By Ben Terris
One thing Rep. Steve Southerland has noticed since coming to Washington last year is that people in the halls of Congress don't laugh nearly as much as those who visit his family business. Which is odd, given that his family owns a funeral home.
"Everyone here is so serious," the Florida Republican said. "Sure it's a serious subject matter, but no more serious than the subject matter we deal with at the funeral home. And you should hear the amount of laughing that goes on at our funeral home. Congress could learn something from that."
Southerland, the only certified mortician in Congress, meant that if his colleagues could loosen up a little, see the bigger picture, and try to have a good time, a lot more could be accomplished. It's one of the many lessons he says that Congress should take from an unlikely place: the death industry.
Sure, a funeral service is a bit creepy. There are embalmed bodies and anti-worm caskets. Southerland's grandparents used to live above the place where dead people went before they were buried, and as a kid the congressman played hide-and-seek with his brother in the coffin room. When asked if he can remember the first time he saw a dead body, Southerland responded, "I can't remember not seeing them." But with this eeriness comes an ability to deal with difficult and sensitive situations. And, according to Southerland, if Congress could act more like a funeral home, the country might be better off.
"I think it would be very wise for a member of Congress to go to a local funeral home and see what success looks like," he said. Both jobs are really about trust, the freshman member of Congress continued, arguing that undertakers have proven themselves more trustworthy than lawmakers. Southerland hopes he can help bridge that gap.
The first piece of advice Southerland says he would bestow upon his colleagues is to recognize that many of their constituents are dealing with loss. Just as people grieve a lost family member, they go through the same stages of grief when they lose a job, a house, or their trust in government, Southerland said.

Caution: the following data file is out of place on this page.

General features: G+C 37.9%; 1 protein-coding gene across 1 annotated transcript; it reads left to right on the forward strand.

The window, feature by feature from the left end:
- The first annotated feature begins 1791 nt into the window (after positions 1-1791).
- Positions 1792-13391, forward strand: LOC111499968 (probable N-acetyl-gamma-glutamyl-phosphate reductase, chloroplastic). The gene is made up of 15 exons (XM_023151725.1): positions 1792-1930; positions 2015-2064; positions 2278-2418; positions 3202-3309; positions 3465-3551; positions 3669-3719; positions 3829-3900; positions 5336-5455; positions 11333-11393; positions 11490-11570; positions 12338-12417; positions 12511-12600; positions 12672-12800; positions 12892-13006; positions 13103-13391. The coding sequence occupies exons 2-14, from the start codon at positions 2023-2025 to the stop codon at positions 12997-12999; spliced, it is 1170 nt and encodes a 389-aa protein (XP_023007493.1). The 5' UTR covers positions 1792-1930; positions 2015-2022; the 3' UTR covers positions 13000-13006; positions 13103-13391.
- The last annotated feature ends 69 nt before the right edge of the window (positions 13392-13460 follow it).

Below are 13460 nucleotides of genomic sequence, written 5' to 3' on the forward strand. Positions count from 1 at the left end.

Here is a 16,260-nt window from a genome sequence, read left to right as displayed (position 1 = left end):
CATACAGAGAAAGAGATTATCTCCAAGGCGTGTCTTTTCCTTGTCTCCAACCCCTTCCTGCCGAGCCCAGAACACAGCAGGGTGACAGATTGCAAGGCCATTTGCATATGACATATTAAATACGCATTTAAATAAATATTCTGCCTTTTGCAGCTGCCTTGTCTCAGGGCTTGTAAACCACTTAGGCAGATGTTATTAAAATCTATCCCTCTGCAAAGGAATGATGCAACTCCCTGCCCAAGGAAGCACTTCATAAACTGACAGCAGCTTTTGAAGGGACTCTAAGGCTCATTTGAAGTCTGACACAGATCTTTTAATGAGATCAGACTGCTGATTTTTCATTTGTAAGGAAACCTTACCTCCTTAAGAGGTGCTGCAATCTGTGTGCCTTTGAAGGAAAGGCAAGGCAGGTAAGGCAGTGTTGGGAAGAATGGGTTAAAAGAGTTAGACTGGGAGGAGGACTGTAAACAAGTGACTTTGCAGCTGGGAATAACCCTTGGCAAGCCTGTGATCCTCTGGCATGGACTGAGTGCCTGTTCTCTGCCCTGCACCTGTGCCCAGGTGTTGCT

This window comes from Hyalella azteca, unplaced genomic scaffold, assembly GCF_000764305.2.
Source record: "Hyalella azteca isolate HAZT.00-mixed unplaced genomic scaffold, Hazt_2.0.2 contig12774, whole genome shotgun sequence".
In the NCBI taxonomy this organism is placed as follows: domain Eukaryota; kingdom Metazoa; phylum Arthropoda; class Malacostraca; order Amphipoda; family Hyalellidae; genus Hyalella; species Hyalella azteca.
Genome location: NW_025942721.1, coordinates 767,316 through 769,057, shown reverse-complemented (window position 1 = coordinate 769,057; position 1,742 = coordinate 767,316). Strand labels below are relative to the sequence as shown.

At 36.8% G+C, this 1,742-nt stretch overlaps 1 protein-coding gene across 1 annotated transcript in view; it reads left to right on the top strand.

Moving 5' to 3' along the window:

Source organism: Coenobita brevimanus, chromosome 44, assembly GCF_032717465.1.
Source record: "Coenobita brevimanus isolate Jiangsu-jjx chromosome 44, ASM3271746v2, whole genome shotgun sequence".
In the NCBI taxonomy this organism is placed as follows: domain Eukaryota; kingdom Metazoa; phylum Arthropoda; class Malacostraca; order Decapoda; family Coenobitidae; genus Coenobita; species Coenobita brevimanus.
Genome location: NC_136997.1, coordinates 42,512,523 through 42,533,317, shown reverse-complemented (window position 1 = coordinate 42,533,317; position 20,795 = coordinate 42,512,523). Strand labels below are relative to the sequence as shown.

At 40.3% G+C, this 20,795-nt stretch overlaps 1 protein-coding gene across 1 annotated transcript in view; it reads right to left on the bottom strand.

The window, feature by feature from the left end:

"If Congress could do anything better, it should be to tell the American people that they matter," he said. "Congress does a pathetic job at conveying this message." This means, he says, not only spending time in the districts speaking with and listening to constituents but also proving to the American people that they are actually willing to do the difficult work in Washington.
"Funeral service does a great job at repairing broken relationships," Southerland said. "I'm extremely bothered, my heart is bruised, that some are determined to fan the flames of division here in D.C. I would note that the best way to honor a grieving mother is to bury the hatchet of the past."
These divisions are primarily between Democrats and Republicans, but Southerland admits that there are plenty of intra-party factions as well. This internal discord brings him to the second core lesson from the funeral industry: "Don't leave a funeral home with regret."
"It's always important to say what needs to be said, even if it's tough," he said. Southerland took this message to heart after being quoted disparaging leadership during negotiations to fund the government. Knowing it might be awkward, Southerland says he still made his way to the speaker's office to apologize for his remarks.
"Even if I disagreed with leadership, you can still do that with respect," he said. "I've found that funeral homes are just a much more civil environment. If people acted like people have to act in our funeral home, it would produce better results for America."
To that point, the only thing Southerland says is more important than knowing when to speak is knowing when to shut up.
"There are plenty of times that the Republican Party has had great disagreements, whether about the budget or the debt-ceiling deal," he said. "At that point, people typically know where we stand. All the griping only made things harder . I've learned in funeral service that sometimes there's nothing to say."